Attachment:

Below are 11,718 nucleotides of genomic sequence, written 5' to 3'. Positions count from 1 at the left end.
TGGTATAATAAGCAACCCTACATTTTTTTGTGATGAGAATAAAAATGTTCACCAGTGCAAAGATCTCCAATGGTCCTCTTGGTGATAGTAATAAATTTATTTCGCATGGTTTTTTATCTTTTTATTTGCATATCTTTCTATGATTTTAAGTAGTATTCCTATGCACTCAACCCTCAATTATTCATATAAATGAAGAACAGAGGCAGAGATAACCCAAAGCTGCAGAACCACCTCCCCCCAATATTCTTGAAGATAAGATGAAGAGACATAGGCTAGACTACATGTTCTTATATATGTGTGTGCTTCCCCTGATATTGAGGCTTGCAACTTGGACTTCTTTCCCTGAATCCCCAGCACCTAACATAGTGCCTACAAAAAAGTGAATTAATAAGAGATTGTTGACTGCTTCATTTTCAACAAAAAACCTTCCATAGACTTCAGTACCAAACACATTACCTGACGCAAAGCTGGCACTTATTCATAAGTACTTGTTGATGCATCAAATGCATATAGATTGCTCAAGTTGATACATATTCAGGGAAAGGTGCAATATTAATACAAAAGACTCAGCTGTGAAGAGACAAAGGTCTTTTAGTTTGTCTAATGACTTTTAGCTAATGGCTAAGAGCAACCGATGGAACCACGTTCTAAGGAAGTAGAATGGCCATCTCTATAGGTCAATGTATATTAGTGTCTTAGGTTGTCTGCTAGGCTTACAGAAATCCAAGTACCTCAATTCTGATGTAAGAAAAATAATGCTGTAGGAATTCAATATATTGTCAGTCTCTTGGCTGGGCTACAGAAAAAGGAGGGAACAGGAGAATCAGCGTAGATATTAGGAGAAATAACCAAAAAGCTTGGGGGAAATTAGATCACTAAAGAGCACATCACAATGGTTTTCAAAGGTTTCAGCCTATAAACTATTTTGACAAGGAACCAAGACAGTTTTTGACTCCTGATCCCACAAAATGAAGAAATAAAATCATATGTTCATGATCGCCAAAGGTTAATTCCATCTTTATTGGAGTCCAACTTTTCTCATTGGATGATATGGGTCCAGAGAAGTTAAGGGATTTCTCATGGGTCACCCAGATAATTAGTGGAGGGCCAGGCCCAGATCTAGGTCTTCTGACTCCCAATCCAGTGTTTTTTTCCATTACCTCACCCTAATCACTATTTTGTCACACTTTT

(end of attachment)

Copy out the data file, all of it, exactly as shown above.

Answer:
Below are 11,718 nucleotides of genomic sequence, written 5' to 3'. Positions count from 1 at the left end.
TGGTATAATAAGCAACCCTACATTTTTTTGTGATGAGAATAAAAATGTTCACCAGTGCAAAGATCTCCAATGGTCCTCTTGGTGATAGTAATAAATTTATTTCGCATGGTTTTTTATCTTTTTATTTGCATATCTTTCTATGATTTTAAGTAGTATTCCTATGCACTCAACCCTCAATTATTCATATAAATGAAGAACAGAGGCAGAGATAACCCAAAGCTGCAGAACCACCTCCCCCCAATATTCTTGAAGATAAGATGAAGAGACATAGGCTAGACTACATGTTCTTATATATGTGTGTGCTTCCCCTGATATTGAGGCTTGCAACTTGGACTTCTTTCCCTGAATCCCCAGCACCTAACATAGTGCCTACAAAAAAGTGAATTAATAAGAGATTGTTGACTGCTTCATTTTCAACAAAAAACCTTCCATAGACTTCAGTACCAAACACATTACCTGACGCAAAGCTGGCACTTATTCATAAGTACTTGTTGATGCATCAAATGCATATAGATTGCTCAAGTTGATACATATTCAGGGAAAGGTGCAATATTAATACAAAAGACTCAGCTGTGAAGAGACAAAGGTCTTTTAGTTTGTCTAATGACTTTTAGCTAATGGCTAAGAGCAACCGATGGAACCACGTTCTAAGGAAGTAGAATGGCCATCTCTATAGGTCAATGTATATTAGTGTCTTAGGTTGTCTGCTAGGCTTACAGAAATCCAAGTACCTCAATTCTGATGTAAGAAAAATAATGCTGTAGGAATTCAATATATTGTCAGTCTCTTGGCTGGGCTACAGAAAAAGGAGGGAACAGGAGAATCAGCGTAGATATTAGGAGAAATAACCAAAAAGCTTGGGGGAAATTAGATCACTAAAGAGCACATCACAATGGTTTTCAAAGGTTTCAGCCTATAAACTATTTTGACAAGGAACCAAGACAGTTTTTGACTCCTGATCCCACAAAATGAAGAAATAAAATCATATGTTCATGATCGCCAAAGGTTAATTCCATCTTTATTGGAGTCCAACTTTTCTCATTGGATGATATGGGTCCAGAGAAGTTAAGGGATTTCTCATGGGTCACCCAGATAATTAGTGGAGGGCCAGGCCCAGATCTAGGTCTTCTGACTCCCAATCCAGTGTTTTTTTCCATTACCTCACCCTAATCACTATTTTGTCACACTTTT